• Toticalling
    Aug 17, 2015 - 11:24AM

    @abhi:I agree with your analysis. Aurangzeb’s orthodox rule helped finish Mogul rule. Whenever religion is given prominence, things start going downhill. That is true even today. Look around the world. Countries with religious identities are in turmoil and those with secular laws are progressing. I see thousands trying to enter Europe every day from Muslim countries. Akbar became the most successful because he was a realist Mogul king. Recommend

  • Pankaj
    Aug 17, 2015 - 1:32PM

    If there would be no mughal rule, Idustrialisation and scientific renaisance would have happened in India not in Europe. Mughals delayed it by 200 years.Recommend

  • Mithidada
    Aug 17, 2015 - 2:29PM

    If Indians still wonder why Muslims wanted their own homeland in the subcontinent, just look at the comments by Indians on this page. Today, even 68 years down the line, the reason is as valid as ever.Recommend

  • Khan Jr
    Aug 17, 2015 - 5:47PM

    While I agree the Mughals, along with the Chinese and Persian emperors, were self indulgent and ruled their kingdoms as their private inherited property. However, if the Maratha Shiva Ji had overthrown the Mughals he would of course have been no different. it was the prevailing culture all over Asia at that time that was at fault.
    During that period the European Kings and rulers had been greatly weakened by the financiers, and trading guilds, which reduced despotism and the weakening of religious grip of the churches gradually led to liberalisation in education and the spread of knowledge. A proper study of History would indicate that Shiva Ji or any other ruler iod those times – Hindu, Muslim, Sikh – would have been as self indulgent and despotic as the rest.
    Unless of course you are delusional enough to think that the reign of Shiva Ji would have brought forth a host of Isaac Newtons or an Albert Einsteins!Recommend

  • Lolz
    Aug 17, 2015 - 5:59PM

    @Pankaj: I would disagree here. The very nature of dharmic religions is individualistic and introvert with a minimum place for expansion and invention. Mughals brought an Aryan and Muslim tradition which was more expansionist in nature. This expansionist nature was expressed in fertile and warm India in the form of architecture that also suited the majority. Whereas the same expansionist nature of Europeans was expressed in infertile and cold Europe in the form of hospitals and universities. Recommend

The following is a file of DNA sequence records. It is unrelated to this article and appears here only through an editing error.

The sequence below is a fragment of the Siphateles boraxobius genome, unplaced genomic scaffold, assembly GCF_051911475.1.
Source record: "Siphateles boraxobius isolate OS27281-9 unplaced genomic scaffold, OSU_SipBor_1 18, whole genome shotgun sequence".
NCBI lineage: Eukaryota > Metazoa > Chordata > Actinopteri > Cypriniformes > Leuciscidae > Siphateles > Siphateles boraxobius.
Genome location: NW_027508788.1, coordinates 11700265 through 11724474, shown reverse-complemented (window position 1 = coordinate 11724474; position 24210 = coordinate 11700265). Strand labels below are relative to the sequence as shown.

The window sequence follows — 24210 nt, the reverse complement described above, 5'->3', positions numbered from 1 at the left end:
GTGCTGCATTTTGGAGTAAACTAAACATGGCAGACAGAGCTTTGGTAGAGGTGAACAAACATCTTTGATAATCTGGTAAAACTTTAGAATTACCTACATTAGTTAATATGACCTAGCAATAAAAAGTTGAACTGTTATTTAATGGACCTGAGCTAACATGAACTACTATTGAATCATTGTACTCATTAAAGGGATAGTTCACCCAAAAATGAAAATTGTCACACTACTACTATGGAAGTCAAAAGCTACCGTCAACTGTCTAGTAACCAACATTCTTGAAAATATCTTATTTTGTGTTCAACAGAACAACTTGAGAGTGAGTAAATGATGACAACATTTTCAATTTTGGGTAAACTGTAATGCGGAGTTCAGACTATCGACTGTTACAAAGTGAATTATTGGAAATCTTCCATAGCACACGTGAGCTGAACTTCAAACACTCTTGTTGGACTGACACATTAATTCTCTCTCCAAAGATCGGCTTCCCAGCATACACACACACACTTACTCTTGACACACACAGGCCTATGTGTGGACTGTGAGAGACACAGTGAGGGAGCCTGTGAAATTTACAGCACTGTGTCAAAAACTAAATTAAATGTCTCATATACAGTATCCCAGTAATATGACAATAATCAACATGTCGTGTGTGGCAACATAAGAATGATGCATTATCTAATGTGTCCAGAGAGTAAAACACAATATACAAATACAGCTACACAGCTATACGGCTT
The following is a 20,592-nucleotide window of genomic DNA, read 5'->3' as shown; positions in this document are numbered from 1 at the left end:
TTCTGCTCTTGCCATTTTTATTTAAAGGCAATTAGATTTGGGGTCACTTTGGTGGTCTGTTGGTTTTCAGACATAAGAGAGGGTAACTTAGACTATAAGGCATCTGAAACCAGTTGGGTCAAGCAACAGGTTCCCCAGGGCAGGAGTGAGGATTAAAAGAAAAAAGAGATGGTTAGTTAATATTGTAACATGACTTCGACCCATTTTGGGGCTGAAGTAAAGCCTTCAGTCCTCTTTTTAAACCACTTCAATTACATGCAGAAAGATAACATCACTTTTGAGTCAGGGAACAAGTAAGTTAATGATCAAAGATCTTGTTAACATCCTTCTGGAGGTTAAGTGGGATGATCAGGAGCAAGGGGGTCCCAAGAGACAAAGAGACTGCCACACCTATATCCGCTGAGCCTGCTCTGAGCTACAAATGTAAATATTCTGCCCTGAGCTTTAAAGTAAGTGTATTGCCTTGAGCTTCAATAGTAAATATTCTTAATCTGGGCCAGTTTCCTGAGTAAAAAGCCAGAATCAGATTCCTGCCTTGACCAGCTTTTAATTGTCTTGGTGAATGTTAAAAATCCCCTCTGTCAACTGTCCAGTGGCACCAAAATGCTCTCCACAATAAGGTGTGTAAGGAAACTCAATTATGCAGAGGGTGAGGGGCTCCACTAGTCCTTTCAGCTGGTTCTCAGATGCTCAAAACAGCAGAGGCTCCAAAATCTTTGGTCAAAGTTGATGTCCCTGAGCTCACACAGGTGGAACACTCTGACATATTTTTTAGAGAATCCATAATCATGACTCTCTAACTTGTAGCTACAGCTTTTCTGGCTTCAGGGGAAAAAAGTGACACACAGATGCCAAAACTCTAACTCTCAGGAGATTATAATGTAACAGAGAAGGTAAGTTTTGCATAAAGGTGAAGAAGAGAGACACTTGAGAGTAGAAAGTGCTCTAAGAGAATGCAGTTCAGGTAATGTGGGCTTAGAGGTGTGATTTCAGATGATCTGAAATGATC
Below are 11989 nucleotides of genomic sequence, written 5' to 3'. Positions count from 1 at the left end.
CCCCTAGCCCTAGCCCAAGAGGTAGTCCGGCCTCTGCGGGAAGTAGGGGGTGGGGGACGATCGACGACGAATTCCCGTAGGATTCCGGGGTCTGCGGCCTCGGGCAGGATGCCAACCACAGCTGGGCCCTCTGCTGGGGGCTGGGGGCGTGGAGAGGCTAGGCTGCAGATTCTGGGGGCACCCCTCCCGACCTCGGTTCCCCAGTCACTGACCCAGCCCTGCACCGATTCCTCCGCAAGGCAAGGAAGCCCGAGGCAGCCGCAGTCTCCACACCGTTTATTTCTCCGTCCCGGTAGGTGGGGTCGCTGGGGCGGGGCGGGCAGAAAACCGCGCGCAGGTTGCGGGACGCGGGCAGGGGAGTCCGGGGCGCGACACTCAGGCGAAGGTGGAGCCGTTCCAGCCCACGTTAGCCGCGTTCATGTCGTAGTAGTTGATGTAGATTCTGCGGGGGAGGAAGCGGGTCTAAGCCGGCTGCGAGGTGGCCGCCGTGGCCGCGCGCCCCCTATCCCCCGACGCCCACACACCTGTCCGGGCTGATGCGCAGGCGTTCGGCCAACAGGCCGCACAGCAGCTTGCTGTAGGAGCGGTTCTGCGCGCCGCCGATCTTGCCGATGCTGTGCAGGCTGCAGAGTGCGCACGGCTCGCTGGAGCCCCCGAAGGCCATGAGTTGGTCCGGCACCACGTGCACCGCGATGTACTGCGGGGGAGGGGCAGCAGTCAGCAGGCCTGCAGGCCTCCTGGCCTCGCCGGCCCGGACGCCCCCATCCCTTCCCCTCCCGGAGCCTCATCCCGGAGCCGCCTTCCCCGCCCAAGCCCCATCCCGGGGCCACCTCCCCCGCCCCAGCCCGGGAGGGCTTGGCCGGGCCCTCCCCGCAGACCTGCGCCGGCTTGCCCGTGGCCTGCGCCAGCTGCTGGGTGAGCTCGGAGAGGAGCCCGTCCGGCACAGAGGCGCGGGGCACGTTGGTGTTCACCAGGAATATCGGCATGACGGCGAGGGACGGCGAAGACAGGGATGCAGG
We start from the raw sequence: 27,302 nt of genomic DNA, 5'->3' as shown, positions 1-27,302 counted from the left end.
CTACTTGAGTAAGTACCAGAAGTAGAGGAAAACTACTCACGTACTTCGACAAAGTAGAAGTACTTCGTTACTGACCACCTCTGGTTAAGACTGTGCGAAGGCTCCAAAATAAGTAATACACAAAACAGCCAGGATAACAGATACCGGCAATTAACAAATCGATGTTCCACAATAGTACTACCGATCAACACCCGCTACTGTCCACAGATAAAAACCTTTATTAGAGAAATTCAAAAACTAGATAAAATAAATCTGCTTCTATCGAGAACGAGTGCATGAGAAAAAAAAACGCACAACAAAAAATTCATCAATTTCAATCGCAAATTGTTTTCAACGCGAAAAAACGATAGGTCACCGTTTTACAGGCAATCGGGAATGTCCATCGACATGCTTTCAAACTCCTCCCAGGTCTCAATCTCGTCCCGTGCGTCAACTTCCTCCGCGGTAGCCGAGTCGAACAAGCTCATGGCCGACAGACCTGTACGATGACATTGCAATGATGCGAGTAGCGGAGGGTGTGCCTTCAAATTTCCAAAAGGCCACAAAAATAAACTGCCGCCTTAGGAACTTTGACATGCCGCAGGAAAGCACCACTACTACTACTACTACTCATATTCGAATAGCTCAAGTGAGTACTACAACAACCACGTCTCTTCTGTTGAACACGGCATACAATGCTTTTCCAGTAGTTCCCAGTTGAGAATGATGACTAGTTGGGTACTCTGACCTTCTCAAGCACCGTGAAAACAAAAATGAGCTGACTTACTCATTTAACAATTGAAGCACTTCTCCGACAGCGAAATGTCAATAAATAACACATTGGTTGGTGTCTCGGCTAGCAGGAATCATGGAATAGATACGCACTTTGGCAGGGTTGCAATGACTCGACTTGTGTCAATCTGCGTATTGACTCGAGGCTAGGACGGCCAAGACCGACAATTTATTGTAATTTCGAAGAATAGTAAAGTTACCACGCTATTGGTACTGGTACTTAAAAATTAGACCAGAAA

• Aug 18, 2015 - 12:00AM

    @The Book Says: Your opinions are a joke.Recommend

  • Rex Major
    Aug 18, 2015 - 1:57AM

    @Pankaj: If there would be no mughal rule, Idustrialisation and scientific renaisance would have happened in India not in Europe. Mughals delayed it by 200 years.

    You must be having some extreme high tech crystal ball to retro-judge a given situation with such certainty.Recommend

  • Rex Major
    Aug 18, 2015 - 2:05AM

    @Pankaj: If there would be no mughal rule, Idustrialisation and scientific renaisance would have happened in India not in Europe. Mughals delayed it by 200 years.

    Don’t be too sure. The Indian Hindu kings weren’t doing some great things either.
    Remember Prithviraj Chauhan was busy frolicking with his Samyukta and angering her father Jaychand when he lost his kingdom. The kings did what the kings did – plundered the poor to have good life. The religion seldom played a role. Aurangzeb imprisoned his father, killed his brother, sister and son all just to gain power.Recommend

  • abhi
    Aug 18, 2015 - 10:30AM

    Don’t know why my comment was moderated, it was based on true facts.Recommend

  • Gurion
    Aug 18, 2015 - 10:56AM

    @Khan Jr:
    Enlighten us as to when any Maratha or Sikh kings was despotic?
    On the other hand, even the opium addict, Jehangir was known for his cruelty. There’s a vast difference in the values of Muslim kings and Indian ones.Recommend

  • Wowowow
    Aug 18, 2015 - 11:21AM

    At that age intellectual stagnation had become the norm across the whole of Asia. In both Muslim and Buddhist ruled states. The question is, why? Recommend

  • Kushal
    Aug 18, 2015 - 1:30PM

    @Another Indian: In 1857, Hindus and Muslims alike declared him Emperor of Hindustan.Recommend